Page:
Saturday, December 15, 2018

Making Another Picture Frame with Hollows and Rounds (Actually, Just Hollows Here)

I will choose to keep this post quick because time is precious at this point of each year. Christmas presents must be made, after all. (This frame was made several years ago.)


This frame starts with material that is 1 3/16" wide





Like every profile made with hollows and rounds, we will start with a series of rabbets...



...and chamfers to remove waste and guide the profiled planes.



Step 3: #6 Hollow to make a full 180 degrees of an arc.



Step 5: #4 Hollow



Step 5 and 6: #2 Hollow



Finally, squash the top profile in Step 7: #10 Hollow



Picture frame profiles often look strange to us furniture people, but...



...they always come together once mitered, however.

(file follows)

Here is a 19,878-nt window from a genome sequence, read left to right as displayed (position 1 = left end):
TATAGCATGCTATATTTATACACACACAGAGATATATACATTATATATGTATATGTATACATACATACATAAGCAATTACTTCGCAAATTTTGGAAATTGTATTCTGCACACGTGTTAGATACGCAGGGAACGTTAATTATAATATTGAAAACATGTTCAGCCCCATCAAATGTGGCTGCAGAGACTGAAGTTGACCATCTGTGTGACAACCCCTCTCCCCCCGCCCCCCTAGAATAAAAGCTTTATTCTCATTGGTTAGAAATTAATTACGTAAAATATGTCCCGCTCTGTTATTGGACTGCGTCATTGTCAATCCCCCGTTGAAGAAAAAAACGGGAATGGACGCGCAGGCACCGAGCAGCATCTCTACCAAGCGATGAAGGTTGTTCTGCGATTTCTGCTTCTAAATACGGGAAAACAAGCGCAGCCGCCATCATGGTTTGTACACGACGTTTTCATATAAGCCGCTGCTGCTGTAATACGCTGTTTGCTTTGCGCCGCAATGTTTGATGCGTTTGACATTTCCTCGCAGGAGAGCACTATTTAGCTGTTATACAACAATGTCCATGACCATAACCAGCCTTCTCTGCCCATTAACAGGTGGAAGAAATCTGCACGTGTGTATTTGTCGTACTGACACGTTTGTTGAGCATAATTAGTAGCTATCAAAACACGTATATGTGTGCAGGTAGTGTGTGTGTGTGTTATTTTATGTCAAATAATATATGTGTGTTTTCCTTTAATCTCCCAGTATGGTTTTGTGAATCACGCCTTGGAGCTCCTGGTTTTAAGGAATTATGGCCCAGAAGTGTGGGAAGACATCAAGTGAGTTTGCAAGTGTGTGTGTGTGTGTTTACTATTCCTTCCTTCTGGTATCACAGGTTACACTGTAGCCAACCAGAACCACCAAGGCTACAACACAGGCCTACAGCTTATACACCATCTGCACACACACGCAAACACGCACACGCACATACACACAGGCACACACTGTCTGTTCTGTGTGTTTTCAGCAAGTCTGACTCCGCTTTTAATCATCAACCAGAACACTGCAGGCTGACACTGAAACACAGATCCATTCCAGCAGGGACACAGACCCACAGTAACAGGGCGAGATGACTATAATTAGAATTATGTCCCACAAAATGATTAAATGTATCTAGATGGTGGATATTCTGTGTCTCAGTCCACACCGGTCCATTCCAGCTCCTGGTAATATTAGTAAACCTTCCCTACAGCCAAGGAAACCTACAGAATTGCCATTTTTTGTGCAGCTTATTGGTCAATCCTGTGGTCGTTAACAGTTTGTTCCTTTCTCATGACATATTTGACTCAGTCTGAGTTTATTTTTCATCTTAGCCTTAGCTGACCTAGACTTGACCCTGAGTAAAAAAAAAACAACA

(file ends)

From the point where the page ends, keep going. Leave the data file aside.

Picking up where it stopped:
For the record, I spent 00:20:10 with the profiled planes here, much of which was battling my previous workbench, Big Pink. I had it on videotape but couldn't bring myself to post it.

Note: I will be posting instructions to win an 'X-out' plane in the coming day(s)/week(s). I go out of my way to keep the winner as being a current blog reader, in-house. If you've made it this far into the text then I'll encourage you to keep reading my upcoming blogs, knowing that any publicity you give this future contest will ultimately reduce your chances of winning and my desire to pay my readers.  I am, intentionally, not striving to increase my social media exposure. So, let us keep this quiet, or I will cancel the upcoming contest.

Thursday, November 29, 2018